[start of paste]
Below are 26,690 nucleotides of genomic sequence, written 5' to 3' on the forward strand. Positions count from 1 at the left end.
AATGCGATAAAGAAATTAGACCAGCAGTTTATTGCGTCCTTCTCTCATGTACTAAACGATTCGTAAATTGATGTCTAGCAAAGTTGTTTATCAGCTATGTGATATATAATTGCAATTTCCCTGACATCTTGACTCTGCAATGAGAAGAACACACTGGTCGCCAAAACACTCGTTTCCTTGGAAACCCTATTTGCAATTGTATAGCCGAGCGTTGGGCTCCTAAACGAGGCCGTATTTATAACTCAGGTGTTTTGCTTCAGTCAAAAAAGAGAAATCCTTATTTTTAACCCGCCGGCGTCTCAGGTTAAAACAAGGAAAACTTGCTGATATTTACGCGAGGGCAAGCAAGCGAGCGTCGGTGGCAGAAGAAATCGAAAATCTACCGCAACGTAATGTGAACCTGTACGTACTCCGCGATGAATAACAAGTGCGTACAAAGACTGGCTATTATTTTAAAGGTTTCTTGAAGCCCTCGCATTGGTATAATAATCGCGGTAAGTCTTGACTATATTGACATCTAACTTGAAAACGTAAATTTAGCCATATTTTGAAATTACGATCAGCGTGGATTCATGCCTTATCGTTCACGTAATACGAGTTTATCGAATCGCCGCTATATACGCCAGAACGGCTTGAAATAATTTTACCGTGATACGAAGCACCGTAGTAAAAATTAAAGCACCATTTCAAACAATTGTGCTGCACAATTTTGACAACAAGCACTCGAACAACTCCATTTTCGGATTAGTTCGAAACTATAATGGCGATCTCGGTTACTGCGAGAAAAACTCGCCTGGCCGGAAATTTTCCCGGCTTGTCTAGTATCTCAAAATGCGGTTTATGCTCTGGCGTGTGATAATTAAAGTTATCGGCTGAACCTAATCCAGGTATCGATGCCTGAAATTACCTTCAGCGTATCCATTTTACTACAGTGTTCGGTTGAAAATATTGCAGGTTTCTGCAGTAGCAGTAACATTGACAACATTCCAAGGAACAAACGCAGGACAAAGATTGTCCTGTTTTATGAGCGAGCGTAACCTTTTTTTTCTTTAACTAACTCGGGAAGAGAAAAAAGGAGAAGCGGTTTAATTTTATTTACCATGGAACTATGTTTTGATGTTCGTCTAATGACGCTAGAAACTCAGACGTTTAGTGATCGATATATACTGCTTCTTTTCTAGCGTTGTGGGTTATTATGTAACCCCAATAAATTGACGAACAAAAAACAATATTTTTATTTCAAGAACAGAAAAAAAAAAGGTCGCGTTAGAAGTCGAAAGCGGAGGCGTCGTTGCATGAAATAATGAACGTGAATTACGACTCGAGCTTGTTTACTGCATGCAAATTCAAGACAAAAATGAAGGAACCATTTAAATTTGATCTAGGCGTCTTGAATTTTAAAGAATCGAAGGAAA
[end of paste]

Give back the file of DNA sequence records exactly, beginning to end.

Below are 26,690 nucleotides of genomic sequence, written 5' to 3' on the forward strand. Positions count from 1 at the left end.
AATGCGATAAAGAAATTAGACCAGCAGTTTATTGCGTCCTTCTCTCATGTACTAAACGATTCGTAAATTGATGTCTAGCAAAGTTGTTTATCAGCTATGTGATATATAATTGCAATTTCCCTGACATCTTGACTCTGCAATGAGAAGAACACACTGGTCGCCAAAACACTCGTTTCCTTGGAAACCCTATTTGCAATTGTATAGCCGAGCGTTGGGCTCCTAAACGAGGCCGTATTTATAACTCAGGTGTTTTGCTTCAGTCAAAAAAGAGAAATCCTTATTTTTAACCCGCCGGCGTCTCAGGTTAAAACAAGGAAAACTTGCTGATATTTACGCGAGGGCAAGCAAGCGAGCGTCGGTGGCAGAAGAAATCGAAAATCTACCGCAACGTAATGTGAACCTGTACGTACTCCGCGATGAATAACAAGTGCGTACAAAGACTGGCTATTATTTTAAAGGTTTCTTGAAGCCCTCGCATTGGTATAATAATCGCGGTAAGTCTTGACTATATTGACATCTAACTTGAAAACGTAAATTTAGCCATATTTTGAAATTACGATCAGCGTGGATTCATGCCTTATCGTTCACGTAATACGAGTTTATCGAATCGCCGCTATATACGCCAGAACGGCTTGAAATAATTTTACCGTGATACGAAGCACCGTAGTAAAAATTAAAGCACCATTTCAAACAATTGTGCTGCACAATTTTGACAACAAGCACTCGAACAACTCCATTTTCGGATTAGTTCGAAACTATAATGGCGATCTCGGTTACTGCGAGAAAAACTCGCCTGGCCGGAAATTTTCCCGGCTTGTCTAGTATCTCAAAATGCGGTTTATGCTCTGGCGTGTGATAATTAAAGTTATCGGCTGAACCTAATCCAGGTATCGATGCCTGAAATTACCTTCAGCGTATCCATTTTACTACAGTGTTCGGTTGAAAATATTGCAGGTTTCTGCAGTAGCAGTAACATTGACAACATTCCAAGGAACAAACGCAGGACAAAGATTGTCCTGTTTTATGAGCGAGCGTAACCTTTTTTTTCTTTAACTAACTCGGGAAGAGAAAAAAGGAGAAGCGGTTTAATTTTATTTACCATGGAACTATGTTTTGATGTTCGTCTAATGACGCTAGAAACTCAGACGTTTAGTGATCGATATATACTGCTTCTTTTCTAGCGTTGTGGGTTATTATGTAACCCCAATAAATTGACGAACAAAAAACAATATTTTTATTTCAAGAACAGAAAAAAAAAAGGTCGCGTTAGAAGTCGAAAGCGGAGGCGTCGTTGCATGAAATAATGAACGTGAATTACGACTCGAGCTTGTTTACTGCATGCAAATTCAAGACAAAAATGAAGGAACCATTTAAATTTGATCTAGGCGTCTTGAATTTTAAAGAATCGAAGGAAA